Shutter Speed and Motion Blur

February 22, 2018

One of the advantages of shooting in Shutter-Priority or Manual mode on your DSLR is the ability to add creative effects to your photos.  One creative effect, that in some cases can really enhance an image, although in other cases can also ruin one is motion blur.  If you’re capturing a grooms wedding speech and later find a blurred hand, that photo is going to be significantly less monumental than if it had been captured crisp and sharp.  Similarly, many times high-speed action shots are preferred to be crisp and sharp.  Alternatively, if you are photographing a moving bicyclist or a vehicle and can convey a feeling of motion in that picture, then motion blur can greatly enhance and add a realistic feel to the image. 

While an incorrect exposure can often be corrected in post-processing, motion blur cannot.  The image must be captured correctly in the moment.  Motion blur is introduced by adjusting the camera’s shutter speed to change the amount of time the shutter is open relative to any motion of the subject.  If the shutter is kept open long enough for the subject to move in the frame, motion blur will occur.

 

Using a longer shutter time can also be used to create various artistic effects in an image.

Alternatively, if the shutter is opened and closed fast enough, even an incredibly fast moving object can appear frozen in time.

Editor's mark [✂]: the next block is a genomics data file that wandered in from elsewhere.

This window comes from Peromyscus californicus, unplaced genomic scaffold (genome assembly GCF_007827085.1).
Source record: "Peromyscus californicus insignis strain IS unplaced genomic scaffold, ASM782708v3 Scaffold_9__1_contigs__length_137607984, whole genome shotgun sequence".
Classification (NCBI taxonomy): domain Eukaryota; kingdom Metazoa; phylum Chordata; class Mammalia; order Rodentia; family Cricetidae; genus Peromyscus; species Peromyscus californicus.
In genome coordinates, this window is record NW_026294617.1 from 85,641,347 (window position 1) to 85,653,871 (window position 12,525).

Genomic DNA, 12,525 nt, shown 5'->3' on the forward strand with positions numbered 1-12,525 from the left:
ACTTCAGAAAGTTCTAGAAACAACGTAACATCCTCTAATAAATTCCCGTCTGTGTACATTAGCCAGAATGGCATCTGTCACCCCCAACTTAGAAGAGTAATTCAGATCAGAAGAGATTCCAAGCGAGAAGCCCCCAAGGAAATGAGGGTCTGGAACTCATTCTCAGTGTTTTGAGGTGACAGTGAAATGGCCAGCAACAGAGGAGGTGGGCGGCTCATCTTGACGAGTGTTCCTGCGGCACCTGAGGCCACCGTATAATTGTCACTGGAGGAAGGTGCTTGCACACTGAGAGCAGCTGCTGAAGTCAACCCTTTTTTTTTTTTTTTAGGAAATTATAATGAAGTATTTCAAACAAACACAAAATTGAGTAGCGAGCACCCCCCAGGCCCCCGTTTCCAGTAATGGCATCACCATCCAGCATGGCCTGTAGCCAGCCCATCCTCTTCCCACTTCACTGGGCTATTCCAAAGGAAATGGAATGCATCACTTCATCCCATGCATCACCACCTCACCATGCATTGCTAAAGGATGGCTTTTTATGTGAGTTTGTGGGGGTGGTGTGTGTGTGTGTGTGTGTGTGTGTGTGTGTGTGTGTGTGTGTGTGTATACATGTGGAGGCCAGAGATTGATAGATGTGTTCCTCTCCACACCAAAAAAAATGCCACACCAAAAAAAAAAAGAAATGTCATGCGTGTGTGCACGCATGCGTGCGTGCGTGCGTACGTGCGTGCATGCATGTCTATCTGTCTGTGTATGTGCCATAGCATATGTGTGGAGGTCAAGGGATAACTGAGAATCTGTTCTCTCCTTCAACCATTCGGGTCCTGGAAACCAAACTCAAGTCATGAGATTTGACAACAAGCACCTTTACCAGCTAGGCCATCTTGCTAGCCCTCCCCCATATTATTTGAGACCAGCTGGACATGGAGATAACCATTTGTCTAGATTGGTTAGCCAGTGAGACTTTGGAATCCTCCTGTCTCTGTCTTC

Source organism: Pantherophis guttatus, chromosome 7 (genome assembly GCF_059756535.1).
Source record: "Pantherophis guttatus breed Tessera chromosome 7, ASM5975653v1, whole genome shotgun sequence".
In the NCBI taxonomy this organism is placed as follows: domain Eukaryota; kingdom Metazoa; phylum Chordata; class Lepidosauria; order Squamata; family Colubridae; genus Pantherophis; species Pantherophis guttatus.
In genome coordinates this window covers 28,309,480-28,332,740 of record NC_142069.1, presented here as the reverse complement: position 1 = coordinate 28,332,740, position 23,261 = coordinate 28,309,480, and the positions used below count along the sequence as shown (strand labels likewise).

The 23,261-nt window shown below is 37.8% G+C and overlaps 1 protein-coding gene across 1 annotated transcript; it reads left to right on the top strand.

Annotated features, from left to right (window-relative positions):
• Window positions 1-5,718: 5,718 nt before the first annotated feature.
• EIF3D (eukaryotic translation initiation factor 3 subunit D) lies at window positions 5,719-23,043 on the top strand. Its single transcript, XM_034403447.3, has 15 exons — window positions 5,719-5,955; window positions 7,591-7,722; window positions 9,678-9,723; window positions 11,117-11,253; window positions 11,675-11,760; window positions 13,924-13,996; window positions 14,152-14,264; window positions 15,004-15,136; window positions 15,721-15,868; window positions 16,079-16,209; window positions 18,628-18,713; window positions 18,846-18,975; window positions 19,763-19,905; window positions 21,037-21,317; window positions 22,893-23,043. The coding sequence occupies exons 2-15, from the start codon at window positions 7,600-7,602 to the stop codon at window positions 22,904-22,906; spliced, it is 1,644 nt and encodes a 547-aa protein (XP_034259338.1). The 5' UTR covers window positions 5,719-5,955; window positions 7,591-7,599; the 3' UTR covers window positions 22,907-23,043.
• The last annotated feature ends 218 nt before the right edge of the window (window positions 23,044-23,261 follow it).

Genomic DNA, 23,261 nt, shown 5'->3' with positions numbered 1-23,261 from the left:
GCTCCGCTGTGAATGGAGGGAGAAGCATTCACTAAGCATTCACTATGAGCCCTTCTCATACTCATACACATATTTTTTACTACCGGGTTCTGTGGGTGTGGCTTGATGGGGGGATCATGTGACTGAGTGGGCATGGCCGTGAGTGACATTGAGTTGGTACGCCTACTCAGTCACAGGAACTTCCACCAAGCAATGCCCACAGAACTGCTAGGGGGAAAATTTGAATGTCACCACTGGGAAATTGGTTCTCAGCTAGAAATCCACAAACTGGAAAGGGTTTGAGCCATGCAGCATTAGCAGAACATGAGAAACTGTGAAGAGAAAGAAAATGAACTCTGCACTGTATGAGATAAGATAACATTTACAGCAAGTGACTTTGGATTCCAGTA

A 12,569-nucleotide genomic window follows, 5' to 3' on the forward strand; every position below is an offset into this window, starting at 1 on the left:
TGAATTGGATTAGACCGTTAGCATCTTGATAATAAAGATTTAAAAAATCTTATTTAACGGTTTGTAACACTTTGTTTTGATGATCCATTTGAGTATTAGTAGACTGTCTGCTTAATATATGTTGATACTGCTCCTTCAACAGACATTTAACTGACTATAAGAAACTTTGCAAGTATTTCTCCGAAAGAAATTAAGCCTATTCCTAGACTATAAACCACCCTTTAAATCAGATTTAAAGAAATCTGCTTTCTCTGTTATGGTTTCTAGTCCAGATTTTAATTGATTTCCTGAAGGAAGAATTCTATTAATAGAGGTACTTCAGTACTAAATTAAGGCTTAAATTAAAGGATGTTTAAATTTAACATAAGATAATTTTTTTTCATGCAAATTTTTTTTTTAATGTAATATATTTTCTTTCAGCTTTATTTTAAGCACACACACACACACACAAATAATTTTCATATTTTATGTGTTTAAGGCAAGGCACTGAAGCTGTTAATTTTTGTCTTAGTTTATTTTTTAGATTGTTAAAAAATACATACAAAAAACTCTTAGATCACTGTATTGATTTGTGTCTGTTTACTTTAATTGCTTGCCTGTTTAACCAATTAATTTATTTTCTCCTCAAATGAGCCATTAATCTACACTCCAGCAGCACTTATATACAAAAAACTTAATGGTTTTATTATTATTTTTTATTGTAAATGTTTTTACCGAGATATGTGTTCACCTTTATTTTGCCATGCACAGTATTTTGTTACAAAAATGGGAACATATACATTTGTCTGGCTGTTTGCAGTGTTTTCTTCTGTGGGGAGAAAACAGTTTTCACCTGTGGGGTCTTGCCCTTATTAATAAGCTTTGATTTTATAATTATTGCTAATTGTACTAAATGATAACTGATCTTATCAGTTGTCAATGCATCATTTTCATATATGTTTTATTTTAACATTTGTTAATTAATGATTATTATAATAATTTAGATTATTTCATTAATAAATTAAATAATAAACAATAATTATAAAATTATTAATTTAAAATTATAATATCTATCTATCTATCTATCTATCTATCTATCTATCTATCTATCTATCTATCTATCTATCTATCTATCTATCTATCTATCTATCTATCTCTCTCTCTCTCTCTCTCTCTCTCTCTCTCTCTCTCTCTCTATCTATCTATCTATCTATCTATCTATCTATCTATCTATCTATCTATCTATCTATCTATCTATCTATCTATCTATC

While amazing effects can be generated by using a long shutter speed, it can also have adverse effects if used incorrectly.

Another problem that can arise from using too long of a shutter speed is camera shake.  For a sharp image, not only must your subject be still relative to the shutter speed, but the camera must remain completely still while the shutter is open.  A typical rule of thumb for non-image stabilized cameras/lenses is the shutter speed should be at least equal to one divided by the focal length.

 
Minimum shutter speed (sec) = 1/Focal Length (mm)


However, with proper camera holding techniques, setting your camera to burst mode, and a little practice you can often get a crisp shot while violating this rule.  Additionally, using an image stabilized camera or lens will also allow you to typically go 1-2 stops lower.


Shutter speed determines motion blur.  Choosing the correct value allows a photographer to deliberately introduce motion into a photo, or to capture a crisp sharp image.  Shutter speed also affects exposure, and so the value chosen effects the required aperture and ISO, which further affect the final image.  This seemingly complex interaction is greatly simplified with a solid understanding of the exposure triangle and some practice.  In the mean time we have provided a table to provide as a general guideline for setting shutter speed. 


1/4000 Crisp images with very fast moving objects – Water splashing


1/2000 Crisp images with fast moving objects – Vehicles, animals


1/500 Crisp images with medium rate moving objects (runners, cyclists)


1/125 Crisp portrait or group photo / Motion blurring for vehicle wheels


1/30 -1/60 Motion blurred images of cyclists, runners


> 1/2 Blurring moving water


 

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